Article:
Just two polls were conducted in December, so we're still in a light polling phase. But the Liberals continued to lead by a very wide margin in the monthly averages.
The Greens followed with 5.4% and the Bloc Québécois with 3.7%.
The shift between the Liberals and Conservatives is rather large by normal standards, but since we're only talking about four polls (two in November, two in December), it may look bigger than it actually is. November's tally, taken in the wake of the federal election, may also have been a little exaggerated.
The Conservatives widened their edge over the Liberals in Alberta, while in the Prairies the Liberals dipped just below the Conservatives.
The Liberals were down in Ontario to the benefit of the Conservatives, but the lead in the province remains very wide. The same goes in Quebec, but there was some movement that put the Bloc in third behind the NDP, reversing their relative standings from November. In Atlantic Canada, however, the NDP dropped from second to third behind the Conservatives.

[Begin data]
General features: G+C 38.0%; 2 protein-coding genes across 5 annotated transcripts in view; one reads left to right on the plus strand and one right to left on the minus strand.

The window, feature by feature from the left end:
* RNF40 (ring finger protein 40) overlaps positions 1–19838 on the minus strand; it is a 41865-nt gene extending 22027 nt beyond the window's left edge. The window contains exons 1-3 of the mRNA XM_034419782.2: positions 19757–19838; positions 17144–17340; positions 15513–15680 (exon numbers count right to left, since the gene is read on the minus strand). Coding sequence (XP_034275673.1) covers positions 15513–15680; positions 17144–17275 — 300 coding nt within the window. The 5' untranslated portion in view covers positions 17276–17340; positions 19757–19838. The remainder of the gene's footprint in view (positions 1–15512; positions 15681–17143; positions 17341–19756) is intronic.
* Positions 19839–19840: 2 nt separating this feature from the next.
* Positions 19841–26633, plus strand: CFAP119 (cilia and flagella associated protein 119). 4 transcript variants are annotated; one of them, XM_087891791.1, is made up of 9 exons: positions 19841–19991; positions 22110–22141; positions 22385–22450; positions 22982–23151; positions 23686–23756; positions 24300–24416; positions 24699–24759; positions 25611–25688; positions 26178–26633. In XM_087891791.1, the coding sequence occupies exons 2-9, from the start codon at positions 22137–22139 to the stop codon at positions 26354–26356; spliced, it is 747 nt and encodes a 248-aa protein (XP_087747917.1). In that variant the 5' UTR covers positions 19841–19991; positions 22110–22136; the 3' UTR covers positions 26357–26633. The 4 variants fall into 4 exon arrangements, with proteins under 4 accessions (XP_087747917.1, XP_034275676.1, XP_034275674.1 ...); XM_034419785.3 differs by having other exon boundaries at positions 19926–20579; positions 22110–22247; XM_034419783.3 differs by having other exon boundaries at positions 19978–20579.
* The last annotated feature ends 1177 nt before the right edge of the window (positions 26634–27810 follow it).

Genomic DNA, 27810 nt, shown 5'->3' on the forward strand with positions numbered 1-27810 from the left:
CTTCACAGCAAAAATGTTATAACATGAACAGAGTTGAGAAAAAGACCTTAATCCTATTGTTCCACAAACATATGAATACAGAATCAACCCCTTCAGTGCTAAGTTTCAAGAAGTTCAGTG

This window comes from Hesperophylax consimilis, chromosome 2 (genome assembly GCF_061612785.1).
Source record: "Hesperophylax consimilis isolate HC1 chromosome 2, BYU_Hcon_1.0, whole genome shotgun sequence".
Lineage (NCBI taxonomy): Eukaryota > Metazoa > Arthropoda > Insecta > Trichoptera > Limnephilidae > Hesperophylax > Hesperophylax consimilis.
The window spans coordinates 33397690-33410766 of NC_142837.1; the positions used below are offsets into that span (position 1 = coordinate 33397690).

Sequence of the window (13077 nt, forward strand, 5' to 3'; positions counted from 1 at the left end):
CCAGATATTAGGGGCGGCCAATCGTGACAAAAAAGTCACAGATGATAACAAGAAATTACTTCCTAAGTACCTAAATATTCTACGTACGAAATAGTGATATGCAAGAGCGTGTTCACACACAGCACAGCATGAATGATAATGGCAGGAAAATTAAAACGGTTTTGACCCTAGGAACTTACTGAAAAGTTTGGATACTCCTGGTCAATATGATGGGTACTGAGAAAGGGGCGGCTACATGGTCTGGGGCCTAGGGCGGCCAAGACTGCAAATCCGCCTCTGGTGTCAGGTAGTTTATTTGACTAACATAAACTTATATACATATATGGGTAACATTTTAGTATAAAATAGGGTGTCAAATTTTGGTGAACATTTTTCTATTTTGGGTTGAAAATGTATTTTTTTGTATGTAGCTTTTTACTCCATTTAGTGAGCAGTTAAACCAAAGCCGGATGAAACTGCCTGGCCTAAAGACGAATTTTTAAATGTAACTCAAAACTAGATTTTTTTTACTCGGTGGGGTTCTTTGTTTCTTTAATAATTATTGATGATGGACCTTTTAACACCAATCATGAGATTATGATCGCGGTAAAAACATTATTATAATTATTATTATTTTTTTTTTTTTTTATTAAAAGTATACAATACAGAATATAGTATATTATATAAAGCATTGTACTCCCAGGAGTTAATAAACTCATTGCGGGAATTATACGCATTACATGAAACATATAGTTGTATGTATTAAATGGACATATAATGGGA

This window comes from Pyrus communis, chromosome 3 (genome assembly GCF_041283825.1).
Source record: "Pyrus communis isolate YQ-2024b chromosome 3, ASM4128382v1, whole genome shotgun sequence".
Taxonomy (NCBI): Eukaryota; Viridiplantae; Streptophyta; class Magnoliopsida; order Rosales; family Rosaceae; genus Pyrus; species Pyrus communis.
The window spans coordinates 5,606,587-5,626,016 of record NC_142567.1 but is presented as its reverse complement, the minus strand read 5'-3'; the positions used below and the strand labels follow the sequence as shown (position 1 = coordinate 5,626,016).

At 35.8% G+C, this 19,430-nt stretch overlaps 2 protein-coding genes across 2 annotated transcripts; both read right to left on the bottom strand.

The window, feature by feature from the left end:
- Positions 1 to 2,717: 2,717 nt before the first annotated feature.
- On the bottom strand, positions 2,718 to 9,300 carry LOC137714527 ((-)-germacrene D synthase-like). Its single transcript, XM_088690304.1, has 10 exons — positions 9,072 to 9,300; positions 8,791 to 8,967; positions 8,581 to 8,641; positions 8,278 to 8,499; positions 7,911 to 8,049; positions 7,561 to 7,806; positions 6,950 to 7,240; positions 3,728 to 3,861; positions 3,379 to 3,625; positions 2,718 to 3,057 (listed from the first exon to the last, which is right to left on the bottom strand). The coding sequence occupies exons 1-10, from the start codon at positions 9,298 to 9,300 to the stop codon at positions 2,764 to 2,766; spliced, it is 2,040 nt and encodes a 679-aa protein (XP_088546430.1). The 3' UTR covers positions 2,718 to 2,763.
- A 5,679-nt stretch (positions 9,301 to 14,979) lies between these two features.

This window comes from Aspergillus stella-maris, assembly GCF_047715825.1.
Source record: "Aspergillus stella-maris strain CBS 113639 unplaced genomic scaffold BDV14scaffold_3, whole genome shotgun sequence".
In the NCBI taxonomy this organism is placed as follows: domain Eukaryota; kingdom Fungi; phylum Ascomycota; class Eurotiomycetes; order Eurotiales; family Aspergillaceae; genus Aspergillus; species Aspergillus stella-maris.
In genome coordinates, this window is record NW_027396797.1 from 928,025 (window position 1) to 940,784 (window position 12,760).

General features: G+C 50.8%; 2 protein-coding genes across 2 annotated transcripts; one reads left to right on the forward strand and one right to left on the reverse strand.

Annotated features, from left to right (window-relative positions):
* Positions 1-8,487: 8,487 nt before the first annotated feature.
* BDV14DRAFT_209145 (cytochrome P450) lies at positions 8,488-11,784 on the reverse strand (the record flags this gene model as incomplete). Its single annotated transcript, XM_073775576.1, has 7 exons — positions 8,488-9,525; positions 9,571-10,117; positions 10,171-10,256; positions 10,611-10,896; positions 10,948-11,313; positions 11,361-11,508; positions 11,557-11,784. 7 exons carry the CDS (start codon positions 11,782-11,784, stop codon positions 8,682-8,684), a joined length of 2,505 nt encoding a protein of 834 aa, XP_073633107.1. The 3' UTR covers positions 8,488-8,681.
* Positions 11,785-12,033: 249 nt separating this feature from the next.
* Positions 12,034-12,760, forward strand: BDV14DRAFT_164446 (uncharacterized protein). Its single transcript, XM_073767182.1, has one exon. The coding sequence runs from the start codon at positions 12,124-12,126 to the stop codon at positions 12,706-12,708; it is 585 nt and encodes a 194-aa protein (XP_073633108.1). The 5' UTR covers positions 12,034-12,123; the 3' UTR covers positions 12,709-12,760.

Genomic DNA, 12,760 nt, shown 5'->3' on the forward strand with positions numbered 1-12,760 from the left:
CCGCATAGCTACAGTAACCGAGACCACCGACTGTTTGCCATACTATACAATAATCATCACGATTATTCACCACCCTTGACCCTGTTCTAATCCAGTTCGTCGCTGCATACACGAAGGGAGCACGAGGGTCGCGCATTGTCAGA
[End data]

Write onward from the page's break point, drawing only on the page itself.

The Conservatives would win between 71 and 113 seats, with potential losses in British Columbia, Ontario, and Quebec. The New Democrats would win between seven and 17 seats, almost all of them in B.C. and Ontario. They would run the risk of being shutout of Quebec, as would the Bloc Québécois. The Greens would win just their one seat in British Columbia.
So the Liberal honeymoon continues unabated. If there are any worrying signs in these numbers for any party (and no party should be worried this far out), it is that the New Democrats have not seen any rebound yet from a post-election frenzy for the Liberals, whereas the Conservatives are back to the numbers they have had in the polls for most of the last few years.